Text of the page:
Statements suppressed in fatal car crash case

  • Contributed photo

    Cody Safadago

LIHUE — Several motions were decided in Fifth Circuit Court on Friday in the case of a man’s alleged involvement in a hit-and-run accident that resulted in the death of a 19-year-old Kapaa woman in April.

Arguing on behalf of her client Cody Safadago, 47, Melinda Mendes presented the court with motions to dismiss the grand jury indictment, lack of probable cause to arrest, the motion to suppress statements, motion to suppress based on the search warrants and the motion to strike extended term language.

All motions were denied, except the motion to suppress statements, because of the direction of the Hawaii Supreme Court.

Chief Judge Randal Valenciano said he was going to grant the motion in part and deny the motion in part.

The reason for the motion to suppress statements, Mendes told the court during arguments, is that after Safadago was detained, officers proceeded to ask her client questions, without Mirandizing him, including, ‘were you in that truck, was that your truck?

“That basically set in motion a down-rolling rock that got larger and larger because it set off my client making comments back about that, (like), ‘that it wasn’t his truck,’” Mendes said. “Then what you have is a police officer starting to ask him more questions about what happened without Mirandizing (and) at the hospital, the officer asking my client some questions.”

All of those questions, she argued, ended up tainting the questioning by other officers.

Officers at the scene had narrowed it down, Mendes told the court, and believed that he was the one responsible. She argued they should have acted like he was the one responsible and not played games of, “you’re the victim, let me go and try to ask questions that will incriminate you.”

“What I’m saying, as a result of the police questioning my client, these statements made to the police at the station should be suppressed as a result of that. I believe the case law actually does support the tainting of statements,” Mendes said.

Deputy Prosecuting Attorney Sean Van Demark said when he watched the body cam videos, he didn’t see the arresting police officer give Safadago his Miranda warnings.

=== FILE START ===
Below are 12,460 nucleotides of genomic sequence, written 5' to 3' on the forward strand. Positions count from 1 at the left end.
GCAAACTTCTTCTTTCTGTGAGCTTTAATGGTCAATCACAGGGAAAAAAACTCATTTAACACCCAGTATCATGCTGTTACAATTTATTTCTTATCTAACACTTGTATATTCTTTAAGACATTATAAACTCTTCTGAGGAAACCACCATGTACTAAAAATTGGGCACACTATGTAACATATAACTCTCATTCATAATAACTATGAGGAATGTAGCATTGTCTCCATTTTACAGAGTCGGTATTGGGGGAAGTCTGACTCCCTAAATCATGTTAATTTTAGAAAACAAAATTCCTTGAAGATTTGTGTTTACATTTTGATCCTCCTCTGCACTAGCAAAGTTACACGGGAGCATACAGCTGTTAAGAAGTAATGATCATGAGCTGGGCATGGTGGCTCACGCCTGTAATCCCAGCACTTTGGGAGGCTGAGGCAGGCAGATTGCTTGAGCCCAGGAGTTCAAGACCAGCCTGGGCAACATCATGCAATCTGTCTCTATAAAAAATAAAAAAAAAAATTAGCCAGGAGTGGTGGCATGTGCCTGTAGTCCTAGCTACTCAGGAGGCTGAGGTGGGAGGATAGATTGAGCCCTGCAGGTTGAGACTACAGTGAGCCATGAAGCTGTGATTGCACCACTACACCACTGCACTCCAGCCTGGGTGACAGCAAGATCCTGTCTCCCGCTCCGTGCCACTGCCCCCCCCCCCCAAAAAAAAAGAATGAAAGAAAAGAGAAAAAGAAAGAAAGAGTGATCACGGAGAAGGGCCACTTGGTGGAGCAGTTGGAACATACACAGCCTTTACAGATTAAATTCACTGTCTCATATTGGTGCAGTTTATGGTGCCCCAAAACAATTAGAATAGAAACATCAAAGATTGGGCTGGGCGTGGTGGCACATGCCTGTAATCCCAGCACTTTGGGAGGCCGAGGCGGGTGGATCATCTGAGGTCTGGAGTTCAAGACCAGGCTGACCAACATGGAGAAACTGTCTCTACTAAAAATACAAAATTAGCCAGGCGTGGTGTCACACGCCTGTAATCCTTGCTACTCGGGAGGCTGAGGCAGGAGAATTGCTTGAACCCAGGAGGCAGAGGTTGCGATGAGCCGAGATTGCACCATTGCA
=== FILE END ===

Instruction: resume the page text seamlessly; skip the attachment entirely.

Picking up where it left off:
“How do you deal with what the Hawaii Supreme Court is saying, with the failure to give Miranda warnings and Mr. Safadago making all kinds of statements during the course of this investigation?” Valenciano said.

Citing case law, Van Demark said later questioning was constitutionally legal because there was a separation of time and different officers were present. That case law, he said, is similar to this case.

“I’m having a hard time separating what the Supreme Court is doing now in this situation. The Hawaii Supreme Court has in their recent rulings put a heavy burden on law enforcement and without the Miranda warnings,” Valenciano said.

Because of past case law, Valenciano said he was having a hard time allowing the statements.

“The reason for that is the statements from the initial seizure, at the fence, the court believes those statements are permissible, but subsequent to Mr. Safadago being detained and being brought back to the police car, all of those statements should be suppressed,” Valenciano said.

Because some of the statements may be prejudicial and the impact might outweigh the relevancy of the statement, Valenciano said the court will exclude those.

“I’m going to be suppressing the statements made by Mr. Safadago at the scene and I’m finding that the statements made at the police station, I should say, was the benefit gained or an advantage derived from the prior illegally obtained statements,” Valenciano said.

The court will have to determine what statements will be suppressed, Valenciano said.

Safadago is facing charges including negligent homicide, unauthorized control of a propelled vehicle, driving under the influence of an intoxicant, driving without a valid driver’s license, reckless driving, inattention to driving, resisting arrest and accident involving a death or serious injury in connection to the death of Kayla Huddy-Lemn.

The Kapaa resident was heading north on Kuhio near the Courtyards at Waipouli about 10:45 p.m. April 27 when an oncoming Nissan pickup truck crossed the center line and struck her Mazda sedan.

Police said the Nissan was stolen from a home on Makaha Road in Kapaa moments before.

Huddy-Lemn was taken to Wilcox Medical Center, where she was pronounced dead.

  1. Charlie Chimknee February 10, 2018 2:34 am Reply

    …would seem the Kauai Police body cams need to be upgraded to 2 way visual and audio communication capability, and in severe cases such as this a “Miranda Rights” would not be missed by a more senior and experienced officer on call “in the wings”, even from that officer’s home or other Police Car or Lihue Police Station.

    This crime has potential to escalate into a double crime…i.e., the alleged suspect walks free.

    My neighbor has at his front door this 2 ways audio visual technology…called “RING”, he said it costs about $150.00

    An inexpensive simple 2 way communication might save the tax payors some hundred(s) of thousands in prosecution and possible Public Defender costs; especially if this alleged suspect qualifies for an expensive Oahu criminal defense attorney.

    If Dick Tracy had a 2 way wrist radio…why not the KPD…? What do you think Chief…?

  2. rk669 February 10, 2018 6:52 am Reply

    Fingerprints from the steering wheel of the Stolen Truck,possibly DNA SAMPLES FROM Said Truck?

  3. ruthann jones February 10, 2018 6:07 pm Reply

    another example of ‘local’ justice?

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